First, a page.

Gertrude Stein held lively salons in Paris. Diego Rivera traveled from Mexico City to Moscow to paint murals. Jacob Lawrence and Romare Bearden, whose families moved north as part of the Great Migration, fueled the vibrancy of the Renaissance from Harlem to New York.
The 1920s were when “the world of modern art began to crystallize,” said Veronique Burke, director of Christie’s Education. And the modern art market too. Paris was the industry’s undeniable epicenter: emerging dynamic at the start of the decade after a downturn in World War I, the city hosted record-breaking auctions of the New York attorney’s art-filled estate. John Quinn as well as the artist Edgar Personal collection of Degas.
In the primary market, sales were typically negotiated through powerful critical resellers operating primarily between Paris, Berlin and New York. Picasso and Matisse have contracts with the dealer and publisher Ambroise Vollard who, alongside the Rosenberg brothers, organized the first “blue chip” galleries on the Right Bank.
“We have a similar set of players in Paris as we do today – artists, dealers, collectors, academics – only the power is starting to shift between who drives the tastes of the market,” Burke explained. “In the 2020s, the curator can play the role that the dealer once played by having the confidence of collectors. And only 10 years ago, the collector may have even played a more powerful role than the curator. Nevertheless, at the start of the 20th century, all these actors came together around the problem of promoting an art that no longer corresponded to the traditional canons of taste, and these actors set themselves up to promote new ideas on the role of art in culture.
The decade also marks the beginning of a major change: the rise of the American collector. In the midst of European wars and revolutions, the US dollar was stronger than it had ever been before. In 1926, the franc crisis meant that AmericaCollectors like the chemist and businessman Albert C. Barnes could buy Modiglianis on the Right Bank by truck.
The sale in 1926 at the Hôtel Drouot in Paris of the impressive collection of avant-garde and impressionist art by American lawyer John Quinn marked the complete entry of the American professional class onto the international collection scene.
As design, fashion, and architecture flourished in the US Art Deco movement, the European Dada and Surrealist movements explored the human toll of WWI and expressed disillusionment with preeminent European cultural forms. Quinn amassed the largest collection of works by these artists and advised in his will that upon his death the art should be sold in Paris lest it be too early for Americans to appreciate it.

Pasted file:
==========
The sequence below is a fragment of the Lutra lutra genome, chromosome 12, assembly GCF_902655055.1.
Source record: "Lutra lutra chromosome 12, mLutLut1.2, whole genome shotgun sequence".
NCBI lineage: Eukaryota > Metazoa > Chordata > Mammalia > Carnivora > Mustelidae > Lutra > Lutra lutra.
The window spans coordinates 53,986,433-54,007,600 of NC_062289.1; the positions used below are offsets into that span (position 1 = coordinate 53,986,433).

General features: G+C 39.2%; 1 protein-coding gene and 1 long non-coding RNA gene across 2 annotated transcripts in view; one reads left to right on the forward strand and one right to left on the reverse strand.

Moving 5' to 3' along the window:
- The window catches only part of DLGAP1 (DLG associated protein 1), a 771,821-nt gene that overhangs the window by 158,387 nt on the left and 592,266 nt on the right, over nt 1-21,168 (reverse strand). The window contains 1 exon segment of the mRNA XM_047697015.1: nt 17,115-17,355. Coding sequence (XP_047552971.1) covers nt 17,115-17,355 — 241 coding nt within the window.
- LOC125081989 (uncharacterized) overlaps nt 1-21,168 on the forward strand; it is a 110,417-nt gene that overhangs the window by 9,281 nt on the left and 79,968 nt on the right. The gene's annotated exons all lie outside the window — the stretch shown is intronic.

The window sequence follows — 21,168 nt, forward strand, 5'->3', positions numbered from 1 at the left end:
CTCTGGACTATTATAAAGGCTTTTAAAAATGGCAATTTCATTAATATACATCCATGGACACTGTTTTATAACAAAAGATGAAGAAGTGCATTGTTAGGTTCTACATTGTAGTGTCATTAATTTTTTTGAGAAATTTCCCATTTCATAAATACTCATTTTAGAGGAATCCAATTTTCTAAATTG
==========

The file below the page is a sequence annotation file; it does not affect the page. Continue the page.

Overall, the 1920s offered a brief window of high-energy stock market activity between the end of World War I and the stock market crash of 1929. American collectors, many of whom had begun to concentrate great wealth over the years. of the golden age of the 1880s (at the same time the European aristocrats saw their fortunes shrink), seized the opportunity.
The end of the 19th century also spawned what some might call the start of the megadealer. Sir Joseph Duveen establishes himself as defining the activities of the modern art dealer by organizing the beginnings of what remains the most prestigious collections in America. His family business sold a wide range of luxury items, including steamboats, furniture, tapestries and paintings by old masters, to clients such as William Randolph Hearst, Henry E. Huntington, Samuel H. Kress , Andrew Mellon, JP Morgan, John D. Rockefeller Sr., and J. Paul Getty.
But scholars of the day say changing tastes also serve as a warning to avid trendy collectors today. “Many famous collectors of the early decades of the 20th century were first captivated by contemporary art and then turned their attention to older art,” said Inge Reist, director of the Center for the History of Collecting at the Frick Collection in New York. (Have you ever heard of John Hoppner or Ludwig Knaus? They were huge at the turn of the century.)
“While collectors of the golden age of the 21st century parallel their counterparts a century ago,” said Reist, “they should note that the art market, like all markets, is cyclical and that what is fashionable today may not be as popular tomorrow. “
A version of this article appeared in the Artnet Intelligence report fall 2021, available exclusively for Artnet News Pro members. To learn more about the technological tools set to revolutionize the art world, what the next generation of collectors are buying, and how much money NFTs make at auction houses, Download the full report here.
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